104Ch6 - The Developing Person Through Childhood and...

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Unformatted text preview: The Developing Person Through Childhood and Adolescence, 7th Edition by Kathleen Stassen Berger Chapter 6 The First Two Years: Cognitive Development Slides prepared by Nicole Porter, CLDDV 104 Modesto Junior College Berger: The Developing Person Through Childhood and Adolescence, 7th Edition, Chapter 6 What are some things we already know about cognitive development"? Described under what characteristic of human development? ( Hint, chapter 1) Involves all mental processes one uses to obtain knowledge of information about the environment. Encompasses perception, imagination, judgment, memory, language, informal and formal education Ability to understand connections among objects, language and words. Who was on the pioneers of cognitive development? Jean Piaget (born 1896) was a pioneer in studying cognitive development in humans. Berger: The Developing Person Through Childhood and Adolescence, 7th Edition, Chapter 6 Sensorimotor Intelligence Piaget's first stage of cognitive development, characterized by learning through senses and motor actions. PHOTODISC Berger: The Developing Person Through Childhood and Adolescence, 7th Edition, Chapter 6 Sensorimotor activity Stages One and Two of Sensorimotor Intelligence Stage One: the stage of reflexes (birth) Uncoordinated and purposeless movements Stage Two: first acquired adaptations (1-4months) Example: An infant sucks a bottle differently than the mother's nipple. Change from reflexes turn into repeated responses. Adaptation occurs through assimilation (taking in) or accommodation (output). Berger: The Developing Person Through Childhood and Adolescence, 7th Edition, Chapter 6 Stages Three and Four of Sensorimotor Intelligence Stage Three: making interesting sights last (4-8 months) Example: infant smiles when someone shakes a rattle Secondary circular reactions: move from self-centered to responding to environment. Stage Four: new adaptations and anticipation (8-12 months) The infant shows goaldirected behavior Object permanence begins to emerge Intentional behavior Berger: The Developing Person Through Childhood and Adolescence, 7th Edition, Chapter 6 Stage Five of Sensorimotor Intelligence Stage Five: new means through active exploration and experimentation (1218 months) Piaget called infants in this stage "little scientists" because of their need for experimentation. Example: An infant drops her spoon to see what will happen. Child begins to use new means to achieve an end. Example: A child will tilt an item to fit it between stairs or play pen or pulling the string to get the toy. Berger: The Developing Person Through Childhood and Adolescence, 7th Edition, Chapter 6 Stage Six of Sensorimotor Intelligence Stage Six: new means through mental combinations (18months 2 years) Transition from physical to mental. Infants can think before taking action, for example, wondering "should I really pull that cat's tail." Imitation and pretending occur. Berger: The Developing Person Through Childhood and Adolescence, 7th Edition, Chapter 6 Piaget and Research Methods Piaget was limited to the types of tools that were accessible during his time. Advanced research tools: Habituation studies: decline in attention to a stimulus that has been repeated. fMRI (function magnetic resonance imaging): Brain activity measurements Findings: Earlier occurrences of stages for most infants than what Piaget predicted. These findings do not negate Piaget's work, only update it. Berger: The Developing Person Through Childhood and Adolescence, 7th Edition, Chapter 6 Quiz: Which stage is this? ESBIN-ANDERSON / THE IMAGE WORKS Berger: The Developing Person Through Childhood and Adolescence, 7th Edition, Chapter 6 Quiz: This is an example of what? LDWA-DANN TARDIFF / CORBIS Berger: The Developing Person Through Childhood and Adolescence, 7th Edition, Chapter 6 Information Processing Theory Information processing theory focuses on the step-by-step description of the mechanisms of human thought at any age. Research on memory and "affordances" stem from this theory. Berger: The Developing Person Through Childhood and Adolescence, 7th Edition, Chapter 6 "Environment affords opportunities" Affordances = opportunities for perception and interaction that environment offers These depend on: Past experiences Current developmental/maturational level Sensory awareness of opportunities Immediate needs and motivation Berger: The Developing Person Through Childhood and Adolescence, 7th Edition, Chapter 6 Types of Affordances Visual Cliff: ability to measure or judge the distance of objects from one another and from ourselves (depth perception) Motion: first type of depth cue to which infants are sensitive. Why? Dynamic perception: focus on movement and change People preference: from day one infants listen to voices, smell and are soothed by touch Berger: The Developing Person Through Childhood and Adolescence, 7th Edition, Chapter 6 Make it Real: Memory What is your earliest memory? Berger: The Developing Person Through Childhood and Adolescence, 7th Edition, Chapter 6 Memory Even very young infants (3 months) can remember IF: Experimental conditions are "real life" Motivation is high Special measures aid memory retrieval (repetition and reminders) Example: Rovee-Collier's mobile experiment Berger: The Developing Person Through Childhood and Adolescence, 7th Edition, Chapter 6 Mobiles and Memories MICHAEL NEWMAN / PHOTOEDIT Berger: The Developing Person Through Childhood and Adolescence, 7th Edition, Chapter 6 Memory (cont.) Deferred imitation begins by 9 months, becoming more elaborate with age. Example: A young infant imitates hitting the dog, a behavior modeled by an older sibling. Implicit memory (for routines) develops sooner than explicit memory (for facts). Berger: The Developing Person Through Childhood and Adolescence, 7th Edition, Chapter 6 Language Development Terms Linguistics: study of language Phonetics-articulation and speech sounds Phonemes- patterns of sounds Morphemes- words Syntax-arrangement of words Semantics-study of meaning Pragmantics- language use in social contexts Berger: The Developing Person Through Childhood and Adolescence, 7th Edition, Chapter 6 First noises and gestures Infants are noisy! They coo, squeal, cry, yell, grunt, gurgle Infants prefer childdirected speech High-pitched, simplified, repetitive speech of adults Babbling is repeating certain syllables (e.g., dada-da). All babies babble, even deaf babies (although later and less frequently). Babbling is a way to communicate. Berger: The Developing Person Through Childhood and Adolescence, 7th Edition, Chapter 6 First Words First words usually appear around 1 year. Important to them and their environment. Meaning behind the word. They are often familiar nouns. (Have you ever heard of an infant's first word being "stapler"?) Overgeneralization (overextension): one word to represent many ideas or objects. Underextension: child will apply the word to one specific object or idea. Berger: The Developing Person Through Childhood and Adolescence, 7th Edition, Chapter 6 Sentences A holophrase is a single word that expresses an entire thought (e.g., "juice"). Two-word sentences appear around 21 months, and remarkably, follow proper grammar. Example: "more juice", not "juice more" Berger: The Developing Person Through Childhood and Adolescence, 7th Edition, Chapter 6 Make it Real: Language What types of language are represented in the communities we live in or work in? Berger: The Developing Person Through Childhood and Adolescence, 7th Edition, Chapter 6 What ways can we as professionals, parents or caregivers incorporate one's home language into the learning environment? NAEYC states to: Actively involve families in the early learning programs. Help families realize the benefit of a child knowing more than one language. Convince families that their home's cultural values and norms are honored. Ensure that children remain cognitively, linguistically and emotionally connected to their home language and culture. Encourage homelanguage and literacy development knowing that this contributes to children's ability to acquire English language proficiency. Berger: The Developing Person Through Childhood and Adolescence, 7th Edition, Chapter 6 Theories of Language Learning There are 3 theories of how infants learn language: They are taught (view of B. F. Skinner) They teach themselves (view of Noam Chomsky) Social impulses foster learning Berger: The Developing Person Through Childhood and Adolescence, 7th Edition, Chapter 6 Theory One: Infants Are Taught B. F. Skinner argued that infants learn language by: Associating objects with words heard often Reinforcement and praise for correct words Correction of incorrect words Berger: The Developing Person Through Childhood and Adolescence, 7th Edition, Chapter 6 Support for Theory One Careful research by Hart and Risley (1995) has demonstrated that infants of parents who spoke more words had superior language development. Berger: The Developing Person Through Childhood and Adolescence, 7th Edition, Chapter 6 Berger: The Developing Person Through Childhood and Adolescence, 7th Edition, Chapter 6 Theory Two: Infants Teach Themselves Noam Chomsky argued that language is far too complex to be learned through step-by-step conditioning. Infants make up words they have never heard before (e.g., "runned"). Child's Speech Adult Speech He believed a language acquisition device (LAD) exists only in humans. Grammatical Knowledge (rules) General Language Learning Principles Berger: The Developing Person Through Childhood and Adolescence, 7th Edition, Chapter 6 Theory Three: Social Impulses Foster Infant Language This theory argues that the social desire to communicate drives infants to learn language. Example: Upon hearing a new word, an infant looks to where the adult is looking before assuming an association between the word and object. Berger: The Developing Person Through Childhood and Adolescence, 7th Edition, Chapter 6 A Hybrid Theory An emergentist coalition combines aspects of several theories. Different theories may apply at different ages. Culture plays a role in language learning. Berger: The Developing Person Through Childhood and Adolescence, 7th Edition, Chapter 6 How about a bedtime story? Berger: The Developing Person Through Childhood and Adolescence, 7th Edition, Chapter 6 A Note for Caregivers Engaging a young infant in the wonder of language, through reading, talking, singing, etc., is giving that infant an amazing gift. He or she will have a head start on learning language and developing a strong vocabulary! Berger: The Developing Person Through Childhood and Adolescence, 7th Edition, Chapter 6 ...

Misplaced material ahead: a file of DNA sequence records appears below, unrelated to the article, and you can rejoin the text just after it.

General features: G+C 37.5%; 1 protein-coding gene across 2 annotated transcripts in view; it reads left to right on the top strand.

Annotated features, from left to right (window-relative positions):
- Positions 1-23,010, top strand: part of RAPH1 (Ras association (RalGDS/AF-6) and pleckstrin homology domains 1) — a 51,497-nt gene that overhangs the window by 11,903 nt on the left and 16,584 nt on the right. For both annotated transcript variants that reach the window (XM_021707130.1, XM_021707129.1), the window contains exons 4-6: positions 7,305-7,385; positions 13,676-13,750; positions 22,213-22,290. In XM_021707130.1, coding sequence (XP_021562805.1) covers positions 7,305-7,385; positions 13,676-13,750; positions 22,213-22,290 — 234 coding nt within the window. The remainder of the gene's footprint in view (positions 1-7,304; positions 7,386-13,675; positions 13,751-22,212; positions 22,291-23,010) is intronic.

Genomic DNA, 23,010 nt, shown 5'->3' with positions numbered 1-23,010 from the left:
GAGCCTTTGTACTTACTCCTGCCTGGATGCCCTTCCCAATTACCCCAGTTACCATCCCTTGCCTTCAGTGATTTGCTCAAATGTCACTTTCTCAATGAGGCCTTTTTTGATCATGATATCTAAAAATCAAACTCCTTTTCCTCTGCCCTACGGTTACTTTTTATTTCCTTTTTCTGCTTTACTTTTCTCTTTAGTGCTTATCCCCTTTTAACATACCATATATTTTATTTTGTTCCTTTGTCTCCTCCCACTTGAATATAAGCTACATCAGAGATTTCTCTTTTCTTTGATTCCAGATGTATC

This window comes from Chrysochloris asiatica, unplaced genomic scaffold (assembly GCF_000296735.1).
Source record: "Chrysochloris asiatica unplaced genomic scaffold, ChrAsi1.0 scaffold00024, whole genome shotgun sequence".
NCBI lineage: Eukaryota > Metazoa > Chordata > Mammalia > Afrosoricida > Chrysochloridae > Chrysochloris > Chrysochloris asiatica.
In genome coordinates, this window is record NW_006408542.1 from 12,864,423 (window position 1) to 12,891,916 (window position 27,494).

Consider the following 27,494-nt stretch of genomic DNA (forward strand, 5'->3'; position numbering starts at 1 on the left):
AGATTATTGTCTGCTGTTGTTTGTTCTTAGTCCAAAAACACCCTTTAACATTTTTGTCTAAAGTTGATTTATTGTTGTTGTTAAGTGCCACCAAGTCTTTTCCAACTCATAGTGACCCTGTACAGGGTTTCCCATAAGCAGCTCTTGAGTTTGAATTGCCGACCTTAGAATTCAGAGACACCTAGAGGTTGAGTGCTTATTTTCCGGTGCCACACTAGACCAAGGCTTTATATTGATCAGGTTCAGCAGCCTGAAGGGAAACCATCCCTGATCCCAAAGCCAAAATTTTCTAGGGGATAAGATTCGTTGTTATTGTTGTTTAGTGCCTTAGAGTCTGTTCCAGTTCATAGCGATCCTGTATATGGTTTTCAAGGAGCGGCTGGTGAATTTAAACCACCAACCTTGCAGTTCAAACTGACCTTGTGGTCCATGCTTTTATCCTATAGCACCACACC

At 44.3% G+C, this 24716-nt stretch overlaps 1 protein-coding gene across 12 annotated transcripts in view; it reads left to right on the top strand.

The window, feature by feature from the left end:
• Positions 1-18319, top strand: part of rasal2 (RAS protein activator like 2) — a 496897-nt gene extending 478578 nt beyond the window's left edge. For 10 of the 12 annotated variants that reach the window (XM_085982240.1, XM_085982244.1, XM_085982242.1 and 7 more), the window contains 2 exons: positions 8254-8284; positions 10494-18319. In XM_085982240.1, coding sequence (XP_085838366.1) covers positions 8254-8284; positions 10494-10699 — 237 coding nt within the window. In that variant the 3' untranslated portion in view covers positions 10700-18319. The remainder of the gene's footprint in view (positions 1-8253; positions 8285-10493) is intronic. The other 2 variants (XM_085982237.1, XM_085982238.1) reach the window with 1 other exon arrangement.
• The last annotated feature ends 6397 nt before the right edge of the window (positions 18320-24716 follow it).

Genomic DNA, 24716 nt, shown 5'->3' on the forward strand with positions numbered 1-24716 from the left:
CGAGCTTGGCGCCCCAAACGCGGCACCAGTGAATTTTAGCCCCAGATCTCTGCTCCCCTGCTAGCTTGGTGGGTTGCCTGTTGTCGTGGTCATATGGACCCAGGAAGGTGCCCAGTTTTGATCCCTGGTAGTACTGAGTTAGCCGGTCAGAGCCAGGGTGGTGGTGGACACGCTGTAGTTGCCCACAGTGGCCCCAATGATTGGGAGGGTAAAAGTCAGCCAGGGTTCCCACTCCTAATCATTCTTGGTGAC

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This note was uploaded on 03/10/2012 for the course PSYCH 3307 taught by Professor Valerie during the Spring '12 term at Texas Pan American.